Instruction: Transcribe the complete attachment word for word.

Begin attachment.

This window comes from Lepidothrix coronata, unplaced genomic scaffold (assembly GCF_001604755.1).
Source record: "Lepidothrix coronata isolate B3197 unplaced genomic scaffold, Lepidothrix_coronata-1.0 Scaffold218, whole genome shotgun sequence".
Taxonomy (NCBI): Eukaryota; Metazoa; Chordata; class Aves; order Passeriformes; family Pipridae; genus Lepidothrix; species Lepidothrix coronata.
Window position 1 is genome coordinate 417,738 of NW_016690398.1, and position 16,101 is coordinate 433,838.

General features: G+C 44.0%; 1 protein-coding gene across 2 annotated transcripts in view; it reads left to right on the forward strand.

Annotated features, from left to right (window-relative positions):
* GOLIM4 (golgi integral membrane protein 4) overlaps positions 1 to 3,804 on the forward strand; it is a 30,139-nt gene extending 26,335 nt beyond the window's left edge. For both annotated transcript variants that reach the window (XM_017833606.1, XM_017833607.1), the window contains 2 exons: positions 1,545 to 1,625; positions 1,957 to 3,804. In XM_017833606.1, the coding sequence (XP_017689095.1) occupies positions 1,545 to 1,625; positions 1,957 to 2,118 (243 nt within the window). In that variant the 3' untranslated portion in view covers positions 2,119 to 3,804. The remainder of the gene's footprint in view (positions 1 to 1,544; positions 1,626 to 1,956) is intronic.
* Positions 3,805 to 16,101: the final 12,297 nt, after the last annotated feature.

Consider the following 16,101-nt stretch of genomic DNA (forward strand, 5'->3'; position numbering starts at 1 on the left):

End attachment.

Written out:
This window comes from Lepidothrix coronata, unplaced genomic scaffold (assembly GCF_001604755.1).
Source record: "Lepidothrix coronata isolate B3197 unplaced genomic scaffold, Lepidothrix_coronata-1.0 Scaffold218, whole genome shotgun sequence".
Taxonomy (NCBI): Eukaryota; Metazoa; Chordata; class Aves; order Passeriformes; family Pipridae; genus Lepidothrix; species Lepidothrix coronata.
Window position 1 is genome coordinate 417,738 of NW_016690398.1, and position 16,101 is coordinate 433,838.

General features: G+C 44.0%; 1 protein-coding gene across 2 annotated transcripts in view; it reads left to right on the forward strand.

Annotated features, from left to right (window-relative positions):
* GOLIM4 (golgi integral membrane protein 4) overlaps positions 1 to 3,804 on the forward strand; it is a 30,139-nt gene extending 26,335 nt beyond the window's left edge. For both annotated transcript variants that reach the window (XM_017833606.1, XM_017833607.1), the window contains 2 exons: positions 1,545 to 1,625; positions 1,957 to 3,804. In XM_017833606.1, the coding sequence (XP_017689095.1) occupies positions 1,545 to 1,625; positions 1,957 to 2,118 (243 nt within the window). In that variant the 3' untranslated portion in view covers positions 2,119 to 3,804. The remainder of the gene's footprint in view (positions 1 to 1,544; positions 1,626 to 1,956) is intronic.
* Positions 3,805 to 16,101: the final 12,297 nt, after the last annotated feature.

Consider the following 16,101-nt stretch of genomic DNA (forward strand, 5'->3'; position numbering starts at 1 on the left):